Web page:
Tuesday, May 19, 2009

My Elements of Style Collection

I collect multiple copies of The Elements of Style. In this blog entry, I will display my collection, and identify some of the revisions for each edition. To date, I have thirty-seven copies of The Elements of Style, and one copy of The Elements and Practice of Composition. Ten copies of The Elements of Style are collectible copies of pre-1959 editions. One of them is a copy of the 1919 edition. Four of them are reprints of the 1920 First Trade Edition. Three of them are copies of the 1934 Revised Edition. And two are copies of the circa 1940 edition, published after Strunk retired.

I am actively seeking a copy of the 1918 edition. Please contact me if you have a copy for sale. In the meantime, I will refer to the 1918 edition on Bartleby.com.

Below is an image of a copy of a 1919 edition of The Elements of Style which I recently acquired.

The Elements of Style

by William Strunk, Jr.

Ithaca, N.Y., 1919.

Press of W.F. Humphrey, Geneva, N.Y.


in paper wrappers

What struck me right off was that the 1919 edition was privately printed by W. F. Humphrey, Geneva, N.Y.. The 1918 edition was supposedly privately printed by W. P. Humphrey, Geneva, N.Y. – at least, that's what everyone, including me, had been led to believe (See my post: A Correction to the Bibliographic and Copyright Records of Strunk's Elements of Style).

Surprisingly, there were several changes between the 1918 and 1919 editions.

In the 1918 edition, Rule 4 read:
Place a comma before and or but introducing an independent clause.
In the 1919 edition, Rule 4 was changed to read:
Place a comma before a conjunction introducing a co-ordinate clause.

Several words, including the word, but, were added to Section V. Words and Expressions Commonly Misused.

Several words were added to Section VI. Words Often Misspelled. The following information was added after the list of words often misspelled:
Note that a single consonant (other than v) preceded by a stressed vowel is doubled before -ed and -ing: planned, letting, occurring. (Coming is an exception.)

The Elements of Style

by William Strunk, Jr.

New York, Harcourt, Brace and Company, [1921]

The edition pictured above is not an image of the first trade edition.  Harcourt Brace and Howe published the first trade edition in 1920.  Will D. Howe left the firm sometime in 1921, and the firm officially changed its name to Harcourt, Brace and Company.  I have four copies  of the edition printed by Harcourt, Brace and Company.  I bought my first copy in May, 2001, and have bought six copies in all (I gave two copies away as gifts). I have seen listings for another ten copies.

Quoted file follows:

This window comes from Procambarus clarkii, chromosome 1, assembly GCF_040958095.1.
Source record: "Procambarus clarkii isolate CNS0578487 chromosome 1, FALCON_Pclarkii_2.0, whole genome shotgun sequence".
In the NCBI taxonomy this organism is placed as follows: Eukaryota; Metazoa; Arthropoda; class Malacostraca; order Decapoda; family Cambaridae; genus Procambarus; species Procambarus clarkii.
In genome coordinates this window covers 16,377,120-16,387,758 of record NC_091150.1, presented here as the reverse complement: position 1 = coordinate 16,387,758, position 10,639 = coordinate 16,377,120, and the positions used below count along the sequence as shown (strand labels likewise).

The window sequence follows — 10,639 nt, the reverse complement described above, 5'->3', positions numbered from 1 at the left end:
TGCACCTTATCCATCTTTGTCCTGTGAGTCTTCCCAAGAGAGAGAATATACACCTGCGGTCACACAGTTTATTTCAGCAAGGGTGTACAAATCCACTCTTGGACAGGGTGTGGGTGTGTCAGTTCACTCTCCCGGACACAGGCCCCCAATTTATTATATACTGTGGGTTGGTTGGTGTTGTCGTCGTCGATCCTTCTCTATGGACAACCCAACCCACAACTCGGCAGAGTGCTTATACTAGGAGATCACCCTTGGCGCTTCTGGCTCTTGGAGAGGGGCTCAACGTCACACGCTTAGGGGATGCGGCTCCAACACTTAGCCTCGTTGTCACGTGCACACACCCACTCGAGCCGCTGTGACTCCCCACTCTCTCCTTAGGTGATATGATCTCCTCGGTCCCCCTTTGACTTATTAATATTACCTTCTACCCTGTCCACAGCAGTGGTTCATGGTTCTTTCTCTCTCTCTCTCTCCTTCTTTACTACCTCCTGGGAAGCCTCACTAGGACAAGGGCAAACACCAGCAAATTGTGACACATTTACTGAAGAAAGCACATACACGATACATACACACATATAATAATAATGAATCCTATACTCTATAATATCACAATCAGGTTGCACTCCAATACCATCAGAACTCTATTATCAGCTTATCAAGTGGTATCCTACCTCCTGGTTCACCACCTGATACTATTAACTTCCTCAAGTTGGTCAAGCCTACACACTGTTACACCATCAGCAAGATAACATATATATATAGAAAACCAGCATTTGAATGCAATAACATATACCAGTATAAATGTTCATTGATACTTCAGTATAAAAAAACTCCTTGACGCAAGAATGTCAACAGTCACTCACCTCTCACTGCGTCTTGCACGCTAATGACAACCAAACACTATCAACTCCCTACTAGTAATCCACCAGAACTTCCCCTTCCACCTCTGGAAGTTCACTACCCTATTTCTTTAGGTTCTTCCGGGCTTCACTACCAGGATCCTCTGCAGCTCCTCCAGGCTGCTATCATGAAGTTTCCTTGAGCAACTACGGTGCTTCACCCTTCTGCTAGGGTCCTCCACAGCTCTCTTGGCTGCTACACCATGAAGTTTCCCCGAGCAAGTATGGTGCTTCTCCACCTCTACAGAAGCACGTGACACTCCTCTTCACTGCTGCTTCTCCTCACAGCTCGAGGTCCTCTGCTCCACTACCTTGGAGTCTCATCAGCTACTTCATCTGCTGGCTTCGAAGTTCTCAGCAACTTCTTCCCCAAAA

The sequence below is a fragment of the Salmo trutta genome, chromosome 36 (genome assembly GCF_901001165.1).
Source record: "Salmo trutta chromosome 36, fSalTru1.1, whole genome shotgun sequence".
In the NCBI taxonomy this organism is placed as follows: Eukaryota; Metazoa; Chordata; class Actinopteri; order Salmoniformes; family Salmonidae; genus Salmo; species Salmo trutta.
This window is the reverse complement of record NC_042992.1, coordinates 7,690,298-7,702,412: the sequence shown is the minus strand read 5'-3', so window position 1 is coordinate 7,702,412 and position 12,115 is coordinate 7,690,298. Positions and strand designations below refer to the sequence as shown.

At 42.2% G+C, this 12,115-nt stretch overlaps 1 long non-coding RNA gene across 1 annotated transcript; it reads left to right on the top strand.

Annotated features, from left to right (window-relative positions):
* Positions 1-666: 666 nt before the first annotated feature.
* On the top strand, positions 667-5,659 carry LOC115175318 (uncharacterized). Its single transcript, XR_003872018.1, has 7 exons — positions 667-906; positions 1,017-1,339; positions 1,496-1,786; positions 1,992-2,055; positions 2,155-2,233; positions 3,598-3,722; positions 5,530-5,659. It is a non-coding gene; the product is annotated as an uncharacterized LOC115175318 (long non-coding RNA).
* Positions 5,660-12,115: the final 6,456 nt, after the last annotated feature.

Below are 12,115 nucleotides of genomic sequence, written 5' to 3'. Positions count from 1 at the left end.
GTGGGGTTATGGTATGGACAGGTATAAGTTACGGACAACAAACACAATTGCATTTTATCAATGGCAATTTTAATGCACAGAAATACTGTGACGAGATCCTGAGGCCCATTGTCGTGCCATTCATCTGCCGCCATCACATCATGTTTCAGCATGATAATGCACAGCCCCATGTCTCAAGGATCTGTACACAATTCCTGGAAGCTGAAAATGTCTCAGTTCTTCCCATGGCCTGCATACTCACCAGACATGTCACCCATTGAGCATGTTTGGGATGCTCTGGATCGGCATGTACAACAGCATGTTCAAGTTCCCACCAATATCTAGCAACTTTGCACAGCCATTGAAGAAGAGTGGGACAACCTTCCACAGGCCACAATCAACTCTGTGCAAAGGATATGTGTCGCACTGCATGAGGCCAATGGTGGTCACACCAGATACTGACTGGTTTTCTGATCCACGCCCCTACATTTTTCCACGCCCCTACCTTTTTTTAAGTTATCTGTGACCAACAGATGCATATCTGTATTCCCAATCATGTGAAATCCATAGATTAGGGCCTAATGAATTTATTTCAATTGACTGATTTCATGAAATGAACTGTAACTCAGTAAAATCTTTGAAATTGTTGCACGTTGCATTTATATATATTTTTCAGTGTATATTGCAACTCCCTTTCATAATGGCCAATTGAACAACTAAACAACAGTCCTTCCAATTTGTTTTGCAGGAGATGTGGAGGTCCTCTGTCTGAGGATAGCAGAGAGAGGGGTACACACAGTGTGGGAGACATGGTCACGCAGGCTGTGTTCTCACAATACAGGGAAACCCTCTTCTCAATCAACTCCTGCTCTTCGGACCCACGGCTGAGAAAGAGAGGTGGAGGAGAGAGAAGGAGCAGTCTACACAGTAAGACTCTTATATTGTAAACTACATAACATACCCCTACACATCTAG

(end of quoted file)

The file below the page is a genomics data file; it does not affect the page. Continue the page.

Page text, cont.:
There were several changes in the 1920 first trade edition as well.

I. Introductory: There were minor changes to the wording in this chapter.

II. Elementary Rules of Usage: One rule, rule 8, "Divide words at line-ends in accordance with their formation and pronunciation," was eliminated in the 1920 edition.

III. Elementary Principles of Composition: One principle, "use definite, specific, concrete language," was added .

IV. A Few Matters of Form: One additional heading, "Syllabication," was added. The Syllabication chapter provided clearer methods of dividing words at the end of a sentence than Chapter II, Rule 8 of the 1918 edition.

V. Words and Expressions Commonly Misused: There were minor word changes.

The title of Chapter VI was changed from "Words Often Misspelled" to "Spelling." Several words were deleted while others were added.

A new chapter was added to the 1920 edition: VII. Exercises on Chapters I and II. It contained 25 exercises printed on three pages.

The Elements of Style, Revised Edition

by William Strunk Jr. and Edward A. Tenney

New York, Harcourt, Brace and Company, c.1934

(3) 62p.

This edition is known as the Strunk & Tenney Edition of 1934, or the Revised Edition. I now have three copies of this edition. Revise it they did, revamping the entire Table of Contents:

I don't know how much input Edward A. Tenney had in this revision, but I suspect it was quite a bit. I do believe, however, that Strunk was responsible for providing a ready reference table for abbreviations and numbers used in criticism of papers graded in the Cornell course on English Usage and Style.

The 1934 edition is a totally different book than the earlier editions. In fact, when 47 practice leaves were added to the 1935 and 1936 editions, the title was changed to The Elements and Practice of Composition. I had never seen a copy of either the 1935 or 1936 edition available for sale until I spotted a copy of a 1936 edition on Amazon.com a couple of years ago. I grabbed it.

The Elements and Practice of Composition

by William Strunk Jr. and Edward A. Tenney

New York, Harcourt, Brace and Company, 1936
(iv), 60p. (47)

The 1936 edition is a softcover and is two inches longer and one and a half inches wider than the 1920 and 1934 editions.

Surprisingly, the Table of Contents of the 1936 edition was totally revised from that of the 1934 edition. I believe that Edward Tenney was responsible for the changes because Strunk was in Hollywood from July 1935 to June 1936 as the technical adviser for MGM's Romeo and Juliet, directed by George Cukor.